Huntington Fire Department Budget Unintentionally Increased; New Car More ‘Emergency’ Than Safety Gear

by Tony Rutherford HuntingtonNews.Net Reporter
HUNTINGTON, WV (HNN) – Unanticipated expenses lead to budget alterations and definitions of convenience and emergency actions vary in the perspective of day to day operations.

Jim Insco (file photo)
Jim Insco (file photo)
However, during a meeting of the Finance Committee, Wednesday, June 2, the committee voted to recommend removing a council approved but not debated $119,436 increase in the Fire Department fiscal 2010-2011 budget. In addition, the committee learned that the Department had accepted delivery on a 2011 Ford Expedition, but had not yet obtained egress equipment and air packs had been presented as fast track to potentially save lives.

The HFD is not the only department with an inner-departmental budget problem, city Finance Director Deron Runyon told the committee a special call council meeting will be necessary for a budget revision.

“A couple of departments need [the money] to meet payroll,” Runyon explained.

The special meeting will consider approval of the purchase of a home on Harvey Road in which a landslide has blocked access. The City has spent $2,000-$3,000 on hotel expenses for the owner. The city and owner have agreed that the property which now has no entrance or exit due to slides appraised as $59,000.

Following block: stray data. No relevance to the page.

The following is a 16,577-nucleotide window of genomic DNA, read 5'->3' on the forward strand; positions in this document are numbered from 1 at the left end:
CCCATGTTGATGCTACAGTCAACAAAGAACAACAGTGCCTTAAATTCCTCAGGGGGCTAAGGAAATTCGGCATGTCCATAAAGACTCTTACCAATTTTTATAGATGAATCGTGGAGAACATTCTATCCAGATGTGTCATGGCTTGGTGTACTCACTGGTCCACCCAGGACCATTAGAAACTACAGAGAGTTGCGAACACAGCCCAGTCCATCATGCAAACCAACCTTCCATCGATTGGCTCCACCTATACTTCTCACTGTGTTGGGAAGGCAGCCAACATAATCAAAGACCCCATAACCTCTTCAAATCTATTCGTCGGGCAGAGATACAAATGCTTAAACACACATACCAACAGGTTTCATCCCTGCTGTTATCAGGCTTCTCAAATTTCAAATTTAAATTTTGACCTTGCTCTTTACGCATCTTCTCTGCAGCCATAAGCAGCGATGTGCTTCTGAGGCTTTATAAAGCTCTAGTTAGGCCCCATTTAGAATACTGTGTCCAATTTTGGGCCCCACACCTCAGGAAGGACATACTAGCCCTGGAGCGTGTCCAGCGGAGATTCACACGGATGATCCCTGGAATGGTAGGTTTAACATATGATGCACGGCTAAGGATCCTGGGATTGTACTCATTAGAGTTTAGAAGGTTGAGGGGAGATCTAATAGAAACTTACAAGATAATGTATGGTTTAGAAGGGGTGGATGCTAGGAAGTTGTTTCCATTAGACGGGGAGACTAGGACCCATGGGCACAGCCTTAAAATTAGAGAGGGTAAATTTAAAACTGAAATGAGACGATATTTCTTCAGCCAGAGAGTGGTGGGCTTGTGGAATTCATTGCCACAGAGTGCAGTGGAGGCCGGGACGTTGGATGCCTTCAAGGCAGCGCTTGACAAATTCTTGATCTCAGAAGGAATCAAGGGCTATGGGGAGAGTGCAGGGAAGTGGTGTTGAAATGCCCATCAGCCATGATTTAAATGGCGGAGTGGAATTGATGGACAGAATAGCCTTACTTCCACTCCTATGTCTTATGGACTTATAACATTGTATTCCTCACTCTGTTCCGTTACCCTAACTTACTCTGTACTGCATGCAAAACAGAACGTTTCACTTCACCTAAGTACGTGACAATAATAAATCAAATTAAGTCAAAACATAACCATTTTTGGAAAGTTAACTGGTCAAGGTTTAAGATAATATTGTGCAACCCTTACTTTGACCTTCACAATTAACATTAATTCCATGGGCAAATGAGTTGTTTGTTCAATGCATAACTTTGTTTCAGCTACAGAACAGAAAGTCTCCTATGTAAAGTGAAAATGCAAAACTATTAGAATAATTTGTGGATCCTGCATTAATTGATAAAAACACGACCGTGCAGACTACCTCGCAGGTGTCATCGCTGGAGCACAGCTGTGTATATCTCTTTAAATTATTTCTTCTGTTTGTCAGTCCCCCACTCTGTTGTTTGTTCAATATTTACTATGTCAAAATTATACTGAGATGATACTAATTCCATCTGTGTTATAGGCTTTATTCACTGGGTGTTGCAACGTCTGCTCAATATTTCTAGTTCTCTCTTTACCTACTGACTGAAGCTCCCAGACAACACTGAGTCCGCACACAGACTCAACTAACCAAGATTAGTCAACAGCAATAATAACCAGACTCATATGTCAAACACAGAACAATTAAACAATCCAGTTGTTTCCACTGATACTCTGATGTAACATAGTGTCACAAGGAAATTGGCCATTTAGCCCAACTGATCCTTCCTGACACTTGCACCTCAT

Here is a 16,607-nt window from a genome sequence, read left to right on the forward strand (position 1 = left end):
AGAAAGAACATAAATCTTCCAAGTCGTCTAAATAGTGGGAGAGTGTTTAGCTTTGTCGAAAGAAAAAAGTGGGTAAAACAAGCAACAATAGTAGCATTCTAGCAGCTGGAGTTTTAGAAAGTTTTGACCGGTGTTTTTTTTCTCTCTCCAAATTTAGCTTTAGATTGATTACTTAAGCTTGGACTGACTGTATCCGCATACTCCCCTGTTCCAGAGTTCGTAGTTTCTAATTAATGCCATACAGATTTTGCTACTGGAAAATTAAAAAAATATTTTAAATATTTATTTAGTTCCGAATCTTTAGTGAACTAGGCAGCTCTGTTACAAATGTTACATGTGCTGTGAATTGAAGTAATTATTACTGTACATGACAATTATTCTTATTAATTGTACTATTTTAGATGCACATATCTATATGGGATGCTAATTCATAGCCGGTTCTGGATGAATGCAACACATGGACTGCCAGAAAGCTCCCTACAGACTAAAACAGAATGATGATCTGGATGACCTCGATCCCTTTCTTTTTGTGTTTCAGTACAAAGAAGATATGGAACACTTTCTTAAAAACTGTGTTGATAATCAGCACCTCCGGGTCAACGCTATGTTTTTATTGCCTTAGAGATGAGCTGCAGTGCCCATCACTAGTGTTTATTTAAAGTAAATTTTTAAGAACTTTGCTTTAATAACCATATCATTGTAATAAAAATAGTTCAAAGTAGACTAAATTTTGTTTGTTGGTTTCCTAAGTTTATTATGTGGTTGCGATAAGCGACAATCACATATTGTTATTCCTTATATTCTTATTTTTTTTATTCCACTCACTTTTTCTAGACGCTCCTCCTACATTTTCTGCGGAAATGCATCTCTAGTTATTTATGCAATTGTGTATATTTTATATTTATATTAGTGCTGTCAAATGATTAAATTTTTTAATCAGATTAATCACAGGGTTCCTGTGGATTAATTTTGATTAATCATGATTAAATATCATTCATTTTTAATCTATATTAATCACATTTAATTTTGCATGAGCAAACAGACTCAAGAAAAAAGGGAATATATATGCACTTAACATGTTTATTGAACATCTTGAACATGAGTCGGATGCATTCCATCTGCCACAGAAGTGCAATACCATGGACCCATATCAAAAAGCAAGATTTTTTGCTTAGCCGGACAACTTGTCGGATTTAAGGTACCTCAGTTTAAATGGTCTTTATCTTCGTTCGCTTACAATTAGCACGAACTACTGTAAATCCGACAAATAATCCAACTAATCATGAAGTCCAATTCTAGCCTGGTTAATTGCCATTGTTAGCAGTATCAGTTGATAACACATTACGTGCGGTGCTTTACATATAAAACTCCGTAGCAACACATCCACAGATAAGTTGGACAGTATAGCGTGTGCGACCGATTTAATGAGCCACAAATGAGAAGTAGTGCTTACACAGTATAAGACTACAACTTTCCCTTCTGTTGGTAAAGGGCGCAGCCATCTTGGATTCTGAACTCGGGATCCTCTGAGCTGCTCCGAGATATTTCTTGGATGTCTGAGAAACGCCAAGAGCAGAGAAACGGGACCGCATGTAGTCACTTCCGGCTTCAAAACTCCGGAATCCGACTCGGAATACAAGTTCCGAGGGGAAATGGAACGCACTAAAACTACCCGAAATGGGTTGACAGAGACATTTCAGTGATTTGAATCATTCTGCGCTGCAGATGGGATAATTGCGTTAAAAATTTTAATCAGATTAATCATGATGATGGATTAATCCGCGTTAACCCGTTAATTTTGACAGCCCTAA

Prior to the special call, administration members have been asked to research whether other properties in the vicinity could develop similar issues.

The special call will be Wednesday, June 8 at 5:30 p.m.



Fire Chief Moore (file photo)
Fire Chief Moore (file photo)

When the Fiscal 2010-2011 budget for the Huntington Fire Department (HFD) had been given council approval , the amount July 2010 (Budget Comparison Report, Downoad PDF#1 ), $10,252,680.65. Of that, $1.790, 481 represented Overtime.

During the fiscal year reports, an analysis indicated that the OT in the HFD ran 5 to 10% ahead of the percentage of fiscal year. As of today, they have consumed about 95% of their OT budget, according to Steve Williams and unaudited budget comparisons.

On May 20, 2011, Steve Williams sent Deron Runyon , city Finance Director, an email at 2:36 a.m. “The April Financial Report indicates the Fire Department budget is $10,372, 680.65. The fire department budget was increased $119,436 in March. I am certain this was an inadvertent revision since it was never present to council that the HFD needed an increase.”

Fire Chief Craig Moore had appeared before the Finance Committee and council asking for safety related equipment purchases totaling about $120,000. Among the items were new radio tower repeaters (an example was cited that radios could not be heard in all locations of the city ), emergency egress equipment (rope) and air pack and portable radios.

Chief Moore and firefighters demonstrated the needs and indicated that communication problems occurred in the basement of the Keith Albee Performing Arts Center and a referral was made to what could have been handled differently if the equipment had been in use at the time of the Emmons Apartment tragedy.

Since a spending freeze was in place and since purchases amounts required council approval, Moore also told council the items could be acquired within his current (fiscal year 2010-2011 ) budget.

[Editor’s Note: On the July 2010 budget, the HFD had $1,790,481.00 for OT and $61,828 for other equipment, $2,000 for office equipment, and $172,768 for vehicles. The April 2011 unaudited stipulates $1,899,915.00 for OT, $190,853.42 for other equipment, $179,793.00 for vehicles, and $1,000 for office equipment.)


At Wednesday’s finance meeting Runyon told the committee that the March figures included “department head estimates for rest of [the current] fiscal year.”